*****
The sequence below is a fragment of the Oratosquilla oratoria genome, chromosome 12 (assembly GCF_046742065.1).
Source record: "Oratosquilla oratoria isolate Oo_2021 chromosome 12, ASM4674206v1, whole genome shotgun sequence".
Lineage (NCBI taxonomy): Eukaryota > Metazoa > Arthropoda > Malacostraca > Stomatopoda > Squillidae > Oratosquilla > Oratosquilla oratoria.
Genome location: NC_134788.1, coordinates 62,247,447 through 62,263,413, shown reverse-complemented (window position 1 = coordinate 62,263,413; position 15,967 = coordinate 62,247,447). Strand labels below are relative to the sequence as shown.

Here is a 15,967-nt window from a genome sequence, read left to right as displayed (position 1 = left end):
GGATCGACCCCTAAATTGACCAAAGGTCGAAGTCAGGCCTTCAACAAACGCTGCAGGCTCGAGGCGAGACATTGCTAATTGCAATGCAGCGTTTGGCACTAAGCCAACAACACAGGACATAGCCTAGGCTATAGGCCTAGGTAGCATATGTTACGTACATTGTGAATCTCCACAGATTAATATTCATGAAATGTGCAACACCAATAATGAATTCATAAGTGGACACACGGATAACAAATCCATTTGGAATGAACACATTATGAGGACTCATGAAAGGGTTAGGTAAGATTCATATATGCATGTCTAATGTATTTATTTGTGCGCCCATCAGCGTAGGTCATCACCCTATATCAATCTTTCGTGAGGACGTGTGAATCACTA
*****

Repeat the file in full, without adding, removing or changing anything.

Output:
The sequence below is a fragment of the Oratosquilla oratoria genome, chromosome 12 (assembly GCF_046742065.1).
Source record: "Oratosquilla oratoria isolate Oo_2021 chromosome 12, ASM4674206v1, whole genome shotgun sequence".
Lineage (NCBI taxonomy): Eukaryota > Metazoa > Arthropoda > Malacostraca > Stomatopoda > Squillidae > Oratosquilla > Oratosquilla oratoria.
Genome location: NC_134788.1, coordinates 62,247,447 through 62,263,413, shown reverse-complemented (window position 1 = coordinate 62,263,413; position 15,967 = coordinate 62,247,447). Strand labels below are relative to the sequence as shown.

Here is a 15,967-nt window from a genome sequence, read left to right as displayed (position 1 = left end):
GGATCGACCCCTAAATTGACCAAAGGTCGAAGTCAGGCCTTCAACAAACGCTGCAGGCTCGAGGCGAGACATTGCTAATTGCAATGCAGCGTTTGGCACTAAGCCAACAACACAGGACATAGCCTAGGCTATAGGCCTAGGTAGCATATGTTACGTACATTGTGAATCTCCACAGATTAATATTCATGAAATGTGCAACACCAATAATGAATTCATAAGTGGACACACGGATAACAAATCCATTTGGAATGAACACATTATGAGGACTCATGAAAGGGTTAGGTAAGATTCATATATGCATGTCTAATGTATTTATTTGTGCGCCCATCAGCGTAGGTCATCACCCTATATCAATCTTTCGTGAGGACGTGTGAATCACTA